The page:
Abu Dhabi, : Aug 05, 2020
CERT Launches First Virtual Roundtable on Post-COVID-19 Education, Skills & Work
688 participants attended Majlis Al Ghad Roundtable centered on the Future of Education, 21st Century Skills & Employment
Abu Dhabi, August 5, 2020: International leaders in academia and industry explored the future of higher education, employment and work-focused skills, as the Center of Excellence for Applied Research & Training (CERT) hosted the inaugural, virtual “Majlis Al Ghad” roundtable.
Majlis Al Ghad is a forum for virtual roundtable discussions, centered on the future of education, 21st century skills and employment, and their roles in post-COVID-19 economic recovery and strategies.
The roundtable was entitled “Redefining the Future of Education, Skills & Work Post COVID-19’, and featured the following distinguished leaders:
- H.E. Dr. Abdullatif Al Shamsi, President and CEO of the Higher Colleges of Technology (HCT)
- Professor Feridun Hamdullahpur, President and Vice-Chancellor of the University of Waterloo
- Dr. Mohamed Baka, CEO of CERT
- Professor John Board, Dean of the Henley Business School at University of Reading, and
- Dr. Yehya Al Marzooqi, Executive Director, Strategy at Tawazun Economic Council
Forum moderator, Dr. Mohamed Baka, CEO of CERT, said the event was a major milestone as it takes “the insights of thought leaders, industry experts and policy makers around the core pillars of economic recovery and the future of education.”
“It will highlight new practices and new strategies in resilience and recovery that leading universities and companies are debating and implementing to transition to the post-COVID-19 new normal,” Dr. Baka added.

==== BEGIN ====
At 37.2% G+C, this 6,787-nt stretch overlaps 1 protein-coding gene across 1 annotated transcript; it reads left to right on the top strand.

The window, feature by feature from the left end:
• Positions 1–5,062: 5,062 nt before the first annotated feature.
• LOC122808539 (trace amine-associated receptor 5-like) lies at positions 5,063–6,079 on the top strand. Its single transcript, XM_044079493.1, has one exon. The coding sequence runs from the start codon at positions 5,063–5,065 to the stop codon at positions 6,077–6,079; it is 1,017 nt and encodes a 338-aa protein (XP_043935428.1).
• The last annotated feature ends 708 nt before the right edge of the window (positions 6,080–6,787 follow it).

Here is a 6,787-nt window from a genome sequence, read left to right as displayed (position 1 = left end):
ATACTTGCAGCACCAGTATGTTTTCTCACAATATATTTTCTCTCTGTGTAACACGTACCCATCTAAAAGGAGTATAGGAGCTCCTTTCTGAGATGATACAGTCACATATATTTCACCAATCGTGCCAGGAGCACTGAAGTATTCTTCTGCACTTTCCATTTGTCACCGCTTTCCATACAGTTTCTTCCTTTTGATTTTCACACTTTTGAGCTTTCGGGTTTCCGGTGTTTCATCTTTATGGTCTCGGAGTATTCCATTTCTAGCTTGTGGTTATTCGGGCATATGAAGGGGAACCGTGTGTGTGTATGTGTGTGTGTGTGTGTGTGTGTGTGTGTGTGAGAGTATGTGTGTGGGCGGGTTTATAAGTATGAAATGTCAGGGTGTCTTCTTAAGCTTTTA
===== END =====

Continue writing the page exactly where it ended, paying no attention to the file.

In responding to the issue of how COVID-19 has changed the delivery of education, the panelists agreed that, while traditional learning models will be altered, the pandemic offered new opportunities in teaching and learning.
“It has given us the opportunity to accelerate many of the ideas that we have been advocating for, especially in technology and online learning, in the past few months,” Dr. Abdullatif Al Shamsi, HCT President and CEO, said.
Dr Al Shamsi praised the investment in education by the UAE Government, as being a major factor in HCT’s successful transition to online learning during the COVID-19 pandemic. “Investment in education always comes first. For the last 10 years education has been given the highest priority by our government and our leaders. From HCT’s perspective, this heavy investment in technology infrastructure is helping our students to be more engaged in education through a variety of technological tools, allowing us to put the blended learning concept in place. Therefore the transition to full online learning has been very smooth,” he said.
As a result of the student and faculty engagement in the online transition, HCT provided nearly 1.4 million hours of teaching and learning and more than 66,000 hours of recorded assessments, in approximately three months.
Dr. AlShamsi said that for the near future, education will not be the same as pre-COVID-19. “This generation (of students) is more excited about this learning mode. This is the way to move forward. It is a golden opportunity for us as educators to change education to the next phase and accelerate many of the changes that we have been hoping for,” he said.